Now for the numbers. This won’t take long.
Revenues for the year rose 12% from $724 to $812 million. Sales in the U.S. were up 9.9% from $664 to $708 million. Foreign sales rose 29% from $80 to $103 million. Comparable store sales (which include ecommerce) were up 4.6% after declining 0.3% in the prior year. The chart below shows a breakdown of their sales for the last three years by product segment.
The gross margin fell from 36.1% to 35.4%. “The decrease was primarily driven by a 40 basis points benefit from the correction of an error in our calculation to account for rent expense…, 30 basis point decrease in product margin, 10 basis point impact due to deleveraging of our store occupancy costs, and 10 basis points impact of the increase in ecommerce related costs due to growth in ecommerce sales as a percentage of total sales… partially offset by 20 basis points impact due to distribution center efficiencies.”
SG&A expense rose 9.5% from $189 to $216 million. As a percentage of sales, it was up from 26% to 26.6%.
“The increase was primarily driven by a 110 basis points impact from the expense associated with the estimated future incentive payments to be paid in conjunction with our acquisition of Blue Tomato and 10 basis point impact due to an increase in incentive compensation. These increases were partially offset by a 40 basis point impact due to corporate costs savings, and 20 basis points impact due to a litigation settlement charge incurred in fiscal 2013.”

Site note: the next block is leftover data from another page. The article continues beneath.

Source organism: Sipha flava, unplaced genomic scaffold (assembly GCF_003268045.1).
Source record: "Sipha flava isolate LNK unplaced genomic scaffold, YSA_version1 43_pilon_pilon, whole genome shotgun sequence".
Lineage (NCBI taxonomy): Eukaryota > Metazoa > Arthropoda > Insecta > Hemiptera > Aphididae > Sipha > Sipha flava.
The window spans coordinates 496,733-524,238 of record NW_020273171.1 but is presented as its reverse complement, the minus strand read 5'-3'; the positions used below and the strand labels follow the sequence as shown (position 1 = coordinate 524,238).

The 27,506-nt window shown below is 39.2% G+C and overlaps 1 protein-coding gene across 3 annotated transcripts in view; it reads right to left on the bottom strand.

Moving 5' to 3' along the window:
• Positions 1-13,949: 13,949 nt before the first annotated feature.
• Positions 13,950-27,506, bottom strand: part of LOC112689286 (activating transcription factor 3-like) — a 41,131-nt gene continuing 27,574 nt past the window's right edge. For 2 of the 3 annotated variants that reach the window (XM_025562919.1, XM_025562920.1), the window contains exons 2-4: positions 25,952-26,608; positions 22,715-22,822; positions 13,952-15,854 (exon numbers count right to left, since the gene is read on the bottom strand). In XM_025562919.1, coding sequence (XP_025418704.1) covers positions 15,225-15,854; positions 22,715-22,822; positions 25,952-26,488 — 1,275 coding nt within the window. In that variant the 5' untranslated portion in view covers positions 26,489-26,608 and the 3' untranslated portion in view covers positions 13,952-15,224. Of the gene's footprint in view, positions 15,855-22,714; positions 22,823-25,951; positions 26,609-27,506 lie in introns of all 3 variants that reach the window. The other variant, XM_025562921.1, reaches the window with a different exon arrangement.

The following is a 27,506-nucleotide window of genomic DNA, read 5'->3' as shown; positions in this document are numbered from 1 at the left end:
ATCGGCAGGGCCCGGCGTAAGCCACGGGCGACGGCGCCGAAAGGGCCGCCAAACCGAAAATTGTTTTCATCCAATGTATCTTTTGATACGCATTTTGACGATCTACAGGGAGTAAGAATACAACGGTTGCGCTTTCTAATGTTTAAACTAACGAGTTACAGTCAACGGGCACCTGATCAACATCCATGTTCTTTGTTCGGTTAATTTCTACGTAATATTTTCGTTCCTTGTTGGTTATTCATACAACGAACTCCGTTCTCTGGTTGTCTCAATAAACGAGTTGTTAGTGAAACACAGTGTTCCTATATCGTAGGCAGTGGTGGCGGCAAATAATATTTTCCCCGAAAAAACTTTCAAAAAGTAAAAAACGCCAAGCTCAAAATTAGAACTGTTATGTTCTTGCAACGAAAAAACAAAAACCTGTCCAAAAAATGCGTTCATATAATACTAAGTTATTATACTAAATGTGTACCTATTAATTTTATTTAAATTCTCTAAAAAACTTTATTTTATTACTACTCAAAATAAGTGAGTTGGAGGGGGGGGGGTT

Advertising expense, included in SG&A, was $9.4 million for the year, up from $8.7 million.
Net income for the year was down from $45.9 to $43.2 million.
For the fourth quarter, revenue rose 14% to $259 million. Comparable sales were up 8.3%. Rick notes, “Our outperformance was aided by our omnichannel infrastructure that fully integrates our stores and digital platforms with our highly differentiated product assortment.” You might think about that in the context of what I talked about in the first part of this article.
Net income was $17.5 million, down from $26.9 million in last year’s quarter. That includes a charge of $6.4 million for an earn out they now believe they will have to pay Blue Tomato. There was also a $4.5 million negative impact from exchange rates in the quarter. Obviously, both these things impacted the whole year.
The balance sheet is in good shape. The decline in year over year net income isn’t what we expect from Zumiez, though I understand why it happened. My real interest right now is in watching how they manage the omnichannel and trying to discern how it impacts their brick and mortar footprint.